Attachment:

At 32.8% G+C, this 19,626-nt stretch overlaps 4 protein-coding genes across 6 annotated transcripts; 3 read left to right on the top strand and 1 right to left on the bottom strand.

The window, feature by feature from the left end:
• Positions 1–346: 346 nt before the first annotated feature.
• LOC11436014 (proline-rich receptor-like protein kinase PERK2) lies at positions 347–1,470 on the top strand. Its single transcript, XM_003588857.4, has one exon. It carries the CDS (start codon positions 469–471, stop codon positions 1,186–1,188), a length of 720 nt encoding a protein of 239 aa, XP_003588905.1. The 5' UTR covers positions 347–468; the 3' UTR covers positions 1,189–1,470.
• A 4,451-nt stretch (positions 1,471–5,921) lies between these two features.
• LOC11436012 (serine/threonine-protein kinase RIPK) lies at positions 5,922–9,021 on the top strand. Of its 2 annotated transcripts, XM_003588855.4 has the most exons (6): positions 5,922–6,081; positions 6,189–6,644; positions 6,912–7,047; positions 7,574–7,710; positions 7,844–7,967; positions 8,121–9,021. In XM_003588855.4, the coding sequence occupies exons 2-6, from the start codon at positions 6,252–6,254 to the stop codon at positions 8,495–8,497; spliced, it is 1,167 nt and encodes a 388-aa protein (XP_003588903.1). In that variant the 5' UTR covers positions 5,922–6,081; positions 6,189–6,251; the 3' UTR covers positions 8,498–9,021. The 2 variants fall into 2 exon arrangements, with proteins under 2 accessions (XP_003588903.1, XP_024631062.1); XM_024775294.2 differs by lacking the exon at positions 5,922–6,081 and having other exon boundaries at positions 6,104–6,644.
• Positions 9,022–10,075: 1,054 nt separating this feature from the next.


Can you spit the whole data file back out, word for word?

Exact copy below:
At 32.8% G+C, this 19,626-nt stretch overlaps 4 protein-coding genes across 6 annotated transcripts; 3 read left to right on the top strand and 1 right to left on the bottom strand.

The window, feature by feature from the left end:
• Positions 1–346: 346 nt before the first annotated feature.
• LOC11436014 (proline-rich receptor-like protein kinase PERK2) lies at positions 347–1,470 on the top strand. Its single transcript, XM_003588857.4, has one exon. It carries the CDS (start codon positions 469–471, stop codon positions 1,186–1,188), a length of 720 nt encoding a protein of 239 aa, XP_003588905.1. The 5' UTR covers positions 347–468; the 3' UTR covers positions 1,189–1,470.
• A 4,451-nt stretch (positions 1,471–5,921) lies between these two features.
• LOC11436012 (serine/threonine-protein kinase RIPK) lies at positions 5,922–9,021 on the top strand. Of its 2 annotated transcripts, XM_003588855.4 has the most exons (6): positions 5,922–6,081; positions 6,189–6,644; positions 6,912–7,047; positions 7,574–7,710; positions 7,844–7,967; positions 8,121–9,021. In XM_003588855.4, the coding sequence occupies exons 2-6, from the start codon at positions 6,252–6,254 to the stop codon at positions 8,495–8,497; spliced, it is 1,167 nt and encodes a 388-aa protein (XP_003588903.1). In that variant the 5' UTR covers positions 5,922–6,081; positions 6,189–6,251; the 3' UTR covers positions 8,498–9,021. The 2 variants fall into 2 exon arrangements, with proteins under 2 accessions (XP_003588903.1, XP_024631062.1); XM_024775294.2 differs by lacking the exon at positions 5,922–6,081 and having other exon boundaries at positions 6,104–6,644.
• Positions 9,022–10,075: 1,054 nt separating this feature from the next.